business news in context, analysis with attitude

With brief, occasional, italicized and sometimes gratuitous commentary…

•  Fortune is out with its annual Best Workplaces For Women list, and the list includes a number off retailers:  Target (#13), Wegmans (#17), Publix Super Markets (#59), and Sheetz (#64).

It almost came as a shock to me that Wegmans wasn't in the top three - it almost always when it makes these lists.

•  Pennsylvania-based Weis Markets said yesterday that "more than 90 percent of its stores no longer use ozone-depleting refrigerants and that its distribution, manufacturing and support facilities have also transitioned away from the use of these refrigerants."

The press release points out that "the United Nations (UN) adopted the Montreal Protocol in 1987 to phase out substances depleting the Earth’s ozone layer, which protects us from receiving harmful levels of the sun’s ultraviolet light, a known cause of skin cancer and cataracts. The Protocol is the only UN treaty to have been ratified by all 198 UN Member States.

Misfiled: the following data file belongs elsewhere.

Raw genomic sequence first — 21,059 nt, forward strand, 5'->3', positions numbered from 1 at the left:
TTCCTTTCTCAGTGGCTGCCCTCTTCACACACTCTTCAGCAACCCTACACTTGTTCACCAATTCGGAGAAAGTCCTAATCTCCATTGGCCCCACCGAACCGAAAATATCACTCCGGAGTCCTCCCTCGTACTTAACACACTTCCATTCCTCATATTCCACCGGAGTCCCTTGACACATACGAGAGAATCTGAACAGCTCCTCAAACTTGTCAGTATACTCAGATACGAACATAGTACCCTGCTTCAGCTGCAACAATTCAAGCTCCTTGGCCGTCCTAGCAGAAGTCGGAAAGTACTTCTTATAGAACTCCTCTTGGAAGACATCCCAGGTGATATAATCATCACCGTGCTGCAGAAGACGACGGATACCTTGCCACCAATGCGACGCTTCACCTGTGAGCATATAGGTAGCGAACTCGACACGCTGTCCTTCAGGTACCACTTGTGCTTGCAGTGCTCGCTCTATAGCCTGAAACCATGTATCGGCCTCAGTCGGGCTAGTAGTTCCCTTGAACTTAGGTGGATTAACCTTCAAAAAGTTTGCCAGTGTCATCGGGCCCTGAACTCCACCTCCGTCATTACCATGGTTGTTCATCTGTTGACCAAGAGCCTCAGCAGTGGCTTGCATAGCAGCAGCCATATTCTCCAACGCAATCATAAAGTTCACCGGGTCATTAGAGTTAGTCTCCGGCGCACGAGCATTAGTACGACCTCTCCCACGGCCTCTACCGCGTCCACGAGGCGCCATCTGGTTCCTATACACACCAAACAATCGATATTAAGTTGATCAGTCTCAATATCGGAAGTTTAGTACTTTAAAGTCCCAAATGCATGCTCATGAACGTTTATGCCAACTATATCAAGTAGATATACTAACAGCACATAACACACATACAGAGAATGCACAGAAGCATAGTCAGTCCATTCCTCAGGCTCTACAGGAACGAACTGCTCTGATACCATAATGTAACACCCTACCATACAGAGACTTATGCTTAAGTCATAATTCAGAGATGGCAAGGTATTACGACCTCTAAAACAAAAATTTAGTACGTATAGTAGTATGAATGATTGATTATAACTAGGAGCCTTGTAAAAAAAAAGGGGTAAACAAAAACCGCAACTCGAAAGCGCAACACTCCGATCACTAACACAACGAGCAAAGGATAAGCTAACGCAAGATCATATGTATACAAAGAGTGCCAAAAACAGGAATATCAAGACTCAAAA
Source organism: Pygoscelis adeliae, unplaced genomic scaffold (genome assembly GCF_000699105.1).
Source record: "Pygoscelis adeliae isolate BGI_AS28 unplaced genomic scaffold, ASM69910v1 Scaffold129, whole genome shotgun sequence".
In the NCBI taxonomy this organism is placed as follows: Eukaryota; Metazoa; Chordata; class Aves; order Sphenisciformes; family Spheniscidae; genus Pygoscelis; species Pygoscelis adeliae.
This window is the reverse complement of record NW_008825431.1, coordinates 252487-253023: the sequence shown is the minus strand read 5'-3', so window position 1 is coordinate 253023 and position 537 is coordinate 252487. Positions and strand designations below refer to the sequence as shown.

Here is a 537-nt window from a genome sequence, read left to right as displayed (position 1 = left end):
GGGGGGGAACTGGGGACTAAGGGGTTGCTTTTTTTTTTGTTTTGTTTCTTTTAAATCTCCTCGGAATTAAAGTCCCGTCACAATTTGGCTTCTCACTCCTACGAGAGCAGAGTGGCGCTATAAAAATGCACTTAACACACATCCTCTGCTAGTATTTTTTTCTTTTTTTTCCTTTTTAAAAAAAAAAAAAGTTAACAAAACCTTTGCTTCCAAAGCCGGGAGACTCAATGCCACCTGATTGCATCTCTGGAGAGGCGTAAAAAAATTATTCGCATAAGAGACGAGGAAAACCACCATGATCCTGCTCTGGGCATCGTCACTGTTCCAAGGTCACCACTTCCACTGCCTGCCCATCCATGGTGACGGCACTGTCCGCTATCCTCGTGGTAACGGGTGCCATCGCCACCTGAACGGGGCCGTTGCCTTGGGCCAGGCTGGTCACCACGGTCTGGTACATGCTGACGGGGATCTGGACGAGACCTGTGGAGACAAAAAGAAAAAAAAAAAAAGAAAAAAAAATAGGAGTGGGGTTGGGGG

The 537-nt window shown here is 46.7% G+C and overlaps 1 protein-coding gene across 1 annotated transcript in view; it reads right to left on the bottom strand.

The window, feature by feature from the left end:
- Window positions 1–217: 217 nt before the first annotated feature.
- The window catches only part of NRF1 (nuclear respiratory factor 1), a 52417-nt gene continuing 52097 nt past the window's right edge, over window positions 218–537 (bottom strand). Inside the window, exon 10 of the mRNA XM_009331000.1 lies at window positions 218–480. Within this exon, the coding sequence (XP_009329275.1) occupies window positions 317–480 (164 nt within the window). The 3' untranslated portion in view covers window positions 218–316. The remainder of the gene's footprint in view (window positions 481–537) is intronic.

"Developed countries have banned the production and import of new HCFCs as of January 1, 2020, while developing countries are to complete the phase-out by 2030. To date, the Parties to the Protocol have phased out 98% of ozone-depleting substances globally compared to 1990 levels."

“Over the past fifteen years, as part of our work with the U.S. Environmental Protection Agency’s (EPA) Green Chill partnership, we’ve worked to reduce our store and facility refrigerant emissions, which deplete the ozone layer and contributes to climate change,” said R. Kevin Small, Weis Markets’ Vice President of Development

•  The New York Times reports that Marks and Spencer is closing its 11 food stores in France and is blaming Brexit for the decision.

“The supply chain complexities in place following the U.K.’s exit from the European Union, now make it near impossible for us to serve fresh and chilled products to customers to the high standards they expect,” Paul Friston, the company’s managing director for international business, said in a statement.

According to the Times, "The stores were supplied with products made in Northampton, near the middle of England, and shipped across the English Channel each day. At the start of the year, once Britain began its new trading relationship with the European Union, the stores’ shelves emptied out in Paris as new customs checks and tariffs upended the retailer’s supply chain."